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CRUCIFEROUS PHYTOCHEMICALS



Table of Contents
image Natural antimutagenic agents may prolong efficacy of human immunodeficiency virus drug therapy
image Changes in levels of urinary estrogen metabolites after oral indole-3- carbinol treatment in humans
image Selective responsiveness of human breast cancer cells to indole-3-carbinol, a chemopreventive agent

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Natural antimutagenic agents may prolong efficacy of human immunodeficiency virus drug therapy

Medical Hypotheses (United Kingdom), 1997, 48/3 (215-220)

The long-term efficacy of new combination drug therapies for human immunodeficiency virus infection may be limited by the tendency of transfected human immunodeficiency virus to mutate to drug-resistant forms. This argues for the use of safe antimutagenic measures as adjuvants to such therapies. Certain nutrients and food factors notably selenium, green-tea polyphenols, and cruciferous phytochemicals - can suppress cancer initiation and mutagenesis in animal and cell culture models; epidemiological studies suggest that ambient variations in consumption of these food factors can have an important impact on human cancer rates. Low-fat diets may reduce deoxyribonucleic acid base damage in human leukocytates. Thus, ample but safe intakes of selenium, green-tea polyphenols, and cruciferous vegetables, in the context of a diet low in fat and assimilable iron, can be expected to prolong the efficacy of drug therapy in subjects infected with the human immunodeficiency virus. These measures can also be recommended for cancer prevention in the general population.



Changes in levels of urinary estrogen metabolites after oral indole-3- carbinol treatment in humans

Journal of the National Cancer Institute (United Kingdom),1997, 89/10 (718-723)

Background: The oxidative metabolism of estrogens in humans is mediated primarily by cytochrome P450, many isoenzymes of which are inducible by dietary and pharmacologic agents. One major pathway, 2-hydroxylation, is induced by dietary indole-3-carbinol (I3C), which is present in cruciferous vegetables (e.g., cabbage and broccoli). Purpose: Because the pool of available estrogen substrates for all pathways is limited, we hypothesized that increased 2-hydroxylation of estrogens would lead to decreased activity in competing metabolic pathways. Methods: Urine samples were collected from subjects before and after oral ingestion of I3C (6-7 mg/kg per day). In the first study, seven men received I3C for 1 week; in the second study, 10 women received I3C for 2 months. A profile of 13 estrogens was measured in each sample by gas chromatography-mass spectrometry. Results: In both men and women, 13C significantly increased the urinary excretion of C-2 estrogens. The urinary concentrations of nearly all other estrogen metabolites, including levels of estradiol, estrone, estriol, and 16alpha-hydroxyestrone, were lower after I3C treatment. Conclusions: These findings support the hypothesis that I3C-induced estrogen 2-hydroxylation results in decreased concentrations of several metabolites known to activate the estrogen receptor. This effect may lower estrogenic stimulation in women. Implications: I3C may have chemopreventive activity against breast cancer in humans, although the long-term effects of higher catechol estrogen levels in women require further investigation.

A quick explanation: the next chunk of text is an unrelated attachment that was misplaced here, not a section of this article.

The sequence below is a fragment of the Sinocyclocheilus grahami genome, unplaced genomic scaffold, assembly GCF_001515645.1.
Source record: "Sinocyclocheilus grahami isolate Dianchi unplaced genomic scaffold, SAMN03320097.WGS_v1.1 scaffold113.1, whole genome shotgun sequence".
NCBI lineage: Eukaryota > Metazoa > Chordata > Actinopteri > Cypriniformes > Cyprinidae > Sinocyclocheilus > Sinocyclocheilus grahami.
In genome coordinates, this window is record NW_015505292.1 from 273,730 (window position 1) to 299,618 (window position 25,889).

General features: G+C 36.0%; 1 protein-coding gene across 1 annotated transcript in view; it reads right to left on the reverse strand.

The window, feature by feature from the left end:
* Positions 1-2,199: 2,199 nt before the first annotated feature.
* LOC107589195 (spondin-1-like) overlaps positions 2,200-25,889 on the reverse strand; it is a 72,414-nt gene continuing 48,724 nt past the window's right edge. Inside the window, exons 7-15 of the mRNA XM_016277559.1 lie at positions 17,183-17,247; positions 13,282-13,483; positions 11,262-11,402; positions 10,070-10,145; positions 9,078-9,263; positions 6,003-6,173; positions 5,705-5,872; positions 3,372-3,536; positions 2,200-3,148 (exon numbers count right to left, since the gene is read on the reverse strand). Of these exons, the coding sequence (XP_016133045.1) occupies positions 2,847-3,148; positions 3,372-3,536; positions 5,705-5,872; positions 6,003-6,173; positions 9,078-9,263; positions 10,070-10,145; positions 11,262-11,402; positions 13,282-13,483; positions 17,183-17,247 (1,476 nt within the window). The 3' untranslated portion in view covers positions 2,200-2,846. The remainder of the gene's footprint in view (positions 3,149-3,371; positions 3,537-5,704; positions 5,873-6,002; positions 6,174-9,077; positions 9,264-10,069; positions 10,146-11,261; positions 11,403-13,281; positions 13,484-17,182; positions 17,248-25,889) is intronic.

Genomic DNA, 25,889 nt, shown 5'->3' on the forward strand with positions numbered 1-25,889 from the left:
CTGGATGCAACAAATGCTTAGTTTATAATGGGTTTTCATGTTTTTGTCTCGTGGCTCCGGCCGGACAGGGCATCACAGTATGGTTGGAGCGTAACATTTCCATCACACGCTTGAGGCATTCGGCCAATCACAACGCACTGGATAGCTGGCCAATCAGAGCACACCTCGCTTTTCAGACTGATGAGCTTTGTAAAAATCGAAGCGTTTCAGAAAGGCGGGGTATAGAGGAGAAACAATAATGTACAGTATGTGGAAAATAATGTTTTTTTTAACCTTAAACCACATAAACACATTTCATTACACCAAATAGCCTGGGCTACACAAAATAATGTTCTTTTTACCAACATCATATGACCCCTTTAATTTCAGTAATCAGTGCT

Selective responsiveness of human breast cancer cells to indole-3-carbinol, a chemopreventive agent

J Natl Cancer Inst (UNITED STATES) Jan 19 1994

BACKGROUND: Indole-3-carbinol (I3C), a compound found in cabbage, broccoli, and brussels sprouts, inhibits the growth of mammary tumors when fed to certain strains of mice. The chemopreventive and antitumor effects of I3C depend on the species and tissue type. The mechanism of action and specific human cell types that respond to I3C are not known. PURPOSE: Our purpose was to study the mechanism of action of I3C in estrogen-responsive (MCF-7) and estrogen-nonresponsive (MDA-MB-231) human breast cancer cell lines. METHODS: Estrogen responsiveness was determined by the ability of estradiol to stimulate the growth of breast cancer cells deprived of estrogen. The effect of I3C was measured on cell growth, estradiol metabolism, and level of cytochrome P-4501A1. Growth was measured by cell counts and soft-agar assay, estrogen metabolism was examined by a radiometric assay, and the level of cytochrome P-4501A1 was measured by Western blots with a polyclonal antibody. RESULTS: I3C inhibits the growth of estrogen-responsive cell line MCF-7 but has little effect on estrogen-nonresponsive cell line MDA-MB-231. Specific C-2 hydroxylation of estrogen and induction of cytochrome P-4501A1 was enhanced by I3C in the MCF-7 but not in the MDA-MB-231 cells. CONCLUSION: I3C has specific antigrowth effects in human breast cancer cells. The inhibitory effects of I3C may involve selective induction of estradiol metabolism and the related cytochrome P-450 system that may be limited to estrogen-sensitive cells.